This story then takes another unusual twist. The next entry in the Register, for the same, and obviously highly controversial session of the council, states: 'The said day [th]e haill toune ordains [th]e four p[er]sons quhilkis var nominat be [th]e [con]sell obefor [th]at is to say gilbert collison maister george myddiltoune gilb[er]t menzies eldar and gilbert malysoune…' who had received the silver work and ornaments from the parish kirk had to bring them back to the town so that they could be put to common uses for the burgh (ACA, CR XXIII, 257). Thus, these people who had made their protest against the applying of the friars' goods and places to the common good were ordered to bring back the silver work to be put to that very use; this was something of a provocative manoeuvre. At least there is evidence that neither side trusted each other.
What is also unclear is exactly how much of the Carmelite friary itself was destroyed in early 1560? Presumably the movable goods from within were gone and the slates from the roofs of the buildings were also removed. The stones from the walls were also presumably removed. However it is tempting to suggest that some traces remained visible above the ground. Thus there is a reference, dated 1640, which refers to lands in the Green 'lyand contigue to the old Carmelite church at the back of the trinitie gairden marching with the site mark…' (Anderson 1889 238-240). This seems to suggest that some remains were still visible nearly one hundred years after the spoliation of 1560. However, if this reference actually indicates that part of the friary buildings remained above ground then it seems to be wrong to take the reference at face value when it notes that it was the remains of the Carmelite church. The Trinity garden, as seen on Parson Gordon's map (Figure 9) in fact would have bordered the east side of the Carmelite's east range. Writing in 1661 Parson Gordon noted that of the Carmelites their 'church and quholl precinct of building wer levelled with the ground, that very day the rest of the churches and convents of New Aberdeen was destroyed (Innes 1842, 16). If part of the Carmelite buildings survived, as the tack of 1640 suggests, then Gordon might well have commented on this. He only notes that the friars' kiln survived. Of the buildings of the Blackfriars, Gordon commented that their buildings were totally razed and 'that some privat citizens have raised up goodlie houses out of its roberies.' (Innes 1842, 16). It is tempting to assume that a similar fate befell the stones from the Carmelite friary.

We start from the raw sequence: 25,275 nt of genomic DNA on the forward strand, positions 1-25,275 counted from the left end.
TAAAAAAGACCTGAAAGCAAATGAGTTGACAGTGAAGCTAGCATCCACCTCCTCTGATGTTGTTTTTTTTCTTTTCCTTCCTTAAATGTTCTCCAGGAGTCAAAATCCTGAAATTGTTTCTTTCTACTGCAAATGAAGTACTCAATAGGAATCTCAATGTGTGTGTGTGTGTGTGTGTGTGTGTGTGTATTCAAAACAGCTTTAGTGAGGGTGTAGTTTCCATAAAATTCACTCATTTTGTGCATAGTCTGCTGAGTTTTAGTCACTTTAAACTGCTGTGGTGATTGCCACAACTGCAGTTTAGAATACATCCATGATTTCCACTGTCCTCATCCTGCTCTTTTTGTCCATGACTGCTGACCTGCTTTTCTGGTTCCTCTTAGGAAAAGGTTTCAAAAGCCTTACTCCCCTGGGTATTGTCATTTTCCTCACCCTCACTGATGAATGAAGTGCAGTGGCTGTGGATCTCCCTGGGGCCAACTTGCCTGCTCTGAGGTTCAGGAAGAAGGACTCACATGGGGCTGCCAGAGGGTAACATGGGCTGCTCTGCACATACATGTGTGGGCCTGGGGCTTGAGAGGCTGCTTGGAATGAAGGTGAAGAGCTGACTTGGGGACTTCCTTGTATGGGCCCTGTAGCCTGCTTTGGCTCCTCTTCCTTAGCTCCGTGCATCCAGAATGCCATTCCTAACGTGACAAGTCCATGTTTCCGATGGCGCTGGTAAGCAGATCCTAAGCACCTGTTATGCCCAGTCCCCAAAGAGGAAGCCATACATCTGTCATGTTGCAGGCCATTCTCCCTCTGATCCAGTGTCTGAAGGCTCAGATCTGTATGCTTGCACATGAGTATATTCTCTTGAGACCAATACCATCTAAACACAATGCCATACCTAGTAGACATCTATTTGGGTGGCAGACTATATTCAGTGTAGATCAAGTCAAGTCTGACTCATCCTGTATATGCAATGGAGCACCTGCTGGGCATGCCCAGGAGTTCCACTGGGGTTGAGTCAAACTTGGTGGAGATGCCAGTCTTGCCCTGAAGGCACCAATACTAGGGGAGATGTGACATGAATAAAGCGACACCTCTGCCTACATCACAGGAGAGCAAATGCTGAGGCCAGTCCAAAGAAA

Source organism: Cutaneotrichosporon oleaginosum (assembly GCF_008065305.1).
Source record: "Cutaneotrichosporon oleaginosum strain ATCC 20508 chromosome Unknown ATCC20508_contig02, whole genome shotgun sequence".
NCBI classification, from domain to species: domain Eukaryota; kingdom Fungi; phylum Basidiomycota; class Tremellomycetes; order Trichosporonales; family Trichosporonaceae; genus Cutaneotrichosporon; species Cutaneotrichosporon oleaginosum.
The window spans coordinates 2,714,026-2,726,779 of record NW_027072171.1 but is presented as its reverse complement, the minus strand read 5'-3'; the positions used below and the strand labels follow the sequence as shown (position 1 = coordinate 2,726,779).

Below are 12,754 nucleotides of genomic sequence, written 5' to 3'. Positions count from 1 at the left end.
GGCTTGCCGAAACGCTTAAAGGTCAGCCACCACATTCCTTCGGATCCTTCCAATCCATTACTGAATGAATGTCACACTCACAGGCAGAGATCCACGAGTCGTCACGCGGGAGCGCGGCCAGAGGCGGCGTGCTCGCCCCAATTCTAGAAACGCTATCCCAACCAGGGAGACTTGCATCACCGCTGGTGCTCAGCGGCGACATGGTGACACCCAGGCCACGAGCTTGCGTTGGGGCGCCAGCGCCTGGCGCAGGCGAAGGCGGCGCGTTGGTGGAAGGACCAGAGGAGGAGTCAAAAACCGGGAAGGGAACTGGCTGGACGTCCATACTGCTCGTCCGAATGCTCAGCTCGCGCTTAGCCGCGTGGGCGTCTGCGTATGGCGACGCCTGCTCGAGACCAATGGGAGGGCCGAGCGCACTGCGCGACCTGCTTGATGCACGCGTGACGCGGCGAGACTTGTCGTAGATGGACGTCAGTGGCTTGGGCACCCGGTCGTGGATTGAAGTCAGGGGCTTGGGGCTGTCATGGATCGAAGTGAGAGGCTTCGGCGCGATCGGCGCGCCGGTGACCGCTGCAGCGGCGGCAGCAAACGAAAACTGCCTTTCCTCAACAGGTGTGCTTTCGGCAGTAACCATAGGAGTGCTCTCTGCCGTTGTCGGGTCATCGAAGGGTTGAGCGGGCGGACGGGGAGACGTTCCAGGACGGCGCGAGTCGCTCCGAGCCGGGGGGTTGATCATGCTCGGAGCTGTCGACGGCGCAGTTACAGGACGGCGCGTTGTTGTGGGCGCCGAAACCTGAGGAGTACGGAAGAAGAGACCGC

In all, the year of the Reformation was clearly traumatic for the friars. Their very fate was being debated over by the various factions on the Burgh Council. Their buildings were being torn down, so what it seems fair to ask: what were the friars themselves doing during all of this? Unfortunately there is simply no evidence. Some of them may have tried to defend their building but no doubt Menzies would have counselled them to keep quiet and wait and see what was going to happen in the end. By no means was it certain at the time that the Reformation was going to be permanent.